REAL AUSTRALIA

Some work harder, while others live high on the hog

The healthy farm practices of producers like Edwina Beveridge, from Blantrye Farms near Young in NSW, are being highlighted in a campaign by Australian Pork.
The healthy farm practices of producers like Edwina Beveridge, from Blantrye Farms near Young in NSW, are being highlighted in a campaign by Australian Pork.

Voice of Real Australia is a regular newsletter from Australian Community Media, which has journalists in every state and territory. Sign up here to get it by email, or here to forward it to a friend. Today's newsletter is written by ACM group editor Kathy Sharpe.

Some stories hit an instant nerve with our readers, and when they do, the response is equally swift.

As the Federal Treasurer explained why the nation needs over-65s to retrain and stay in the workforce, the comments began multiplying on our social media pages around the country - the modern equivalent of 150 or so switchboards lighting up.

Brave man to take on the baby boomers, I'll give him that!

Here's a summary of our readers' main beefs.

First, highly paid suits like Josh Frydenberg retire early with a generous pension, without having to nurse bodies injured or worn out from a lifetime of hard physical labour.

Second, the baby boomers have worked hard all their lives - they deserve a rest. Why should they pay for the government's economic mismanagement? (Love those boomers...)

Third, how are these older workers supposed to get a job when ageism in recruitment is rife? Our older job-seekers tell us that anyone over 50 is already considered past their use-by date.

Of course, some seniors want to work longer, like Launceston grandmother Keryn Hudson who works as an Uber driver - a late career U-turn you might say.

Grandmother Keryn Hudson drives for rideshare apps about six hours a day. Picture: Scott Gelston

Grandmother Keryn Hudson drives for rideshare apps about six hours a day. Picture: Scott Gelston

Keryn and other drivers interviewed by The Examiner noted how workers of all ages have become increasingly reliant on the so-called gig economy.

The hidden problem of under-employment means a lot of people are working two or three jobs and still struggling to make rent and pay bills.

But while the big end of town continues to live high on the hog, back out in the country there are big concerns over hogs in general, with swine fever now on our doorstep.

The majority of hams sold in Australia are made from imported pork, and while authorities are clamping down on "pork tourists", (in the past year more than 27 tonnes of pork has been found in the luggage of travellers entering Australia) our own industry is at risk.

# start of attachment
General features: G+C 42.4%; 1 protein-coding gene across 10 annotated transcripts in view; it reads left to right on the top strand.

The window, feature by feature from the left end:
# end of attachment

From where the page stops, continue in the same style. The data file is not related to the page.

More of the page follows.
So, just as we're beginning to think about the annual Christmas ham purchase, how do we know we're buying an Australian product?

I like the way Mitch Edwards from Australian Pork broke it down for us: "When it comes to ham, if it's on the bone, then it's one of our own".

What's more, Mitch says, "if you're buying a boneless ham, look for an almost full bar chart on the packaging to be sure your ham is made from 100 per cent Australian pork".

Steve and Stacey Young's Noosa Meat Centre has produced Australia's best ham in the annual PorkMark awards.

Steve and Stacey Young's Noosa Meat Centre has produced Australia's best ham in the annual PorkMark awards.

The whole issue will likely mean prices will be higher this year, but to whet your appetite, here are a couple of the Australian hams voted the best around the traps - in Noosa and Tenterfield

Mick Rourke and Christine Bannister of Telegraph Point tied the knot as planned, even as fires continued to burn near their property.

Mick Rourke and Christine Bannister of Telegraph Point tied the knot as planned, even as fires continued to burn near their property.

As most of the country remains on high alert with many fires burning and unprecedented hot and dry conditions, a love story has appeared out of the ashes.

Mick Rourke and Christine Bannister of Telegraph Point on the north coast of NSW had planned their wedding for 12 months, and almost called it off after fire threatened their property. They told Taree's Manning River Times that the day before their wedding the decorations were "red and blue lights and fire hoses". But the ceremony went ahead.

As their guests sat down to the reception they were serenaded by the sound of water bombers at work less than a kilometre away.

The public support for the growing number of people left homeless by the fires has been inspiring. The plea now is for cash donations, so that goods and services can be purchased in the affected towns, to help those businesses that are hurting too.

This is perhaps the simplest way we can reach out a helping hand to those communities in this time of need.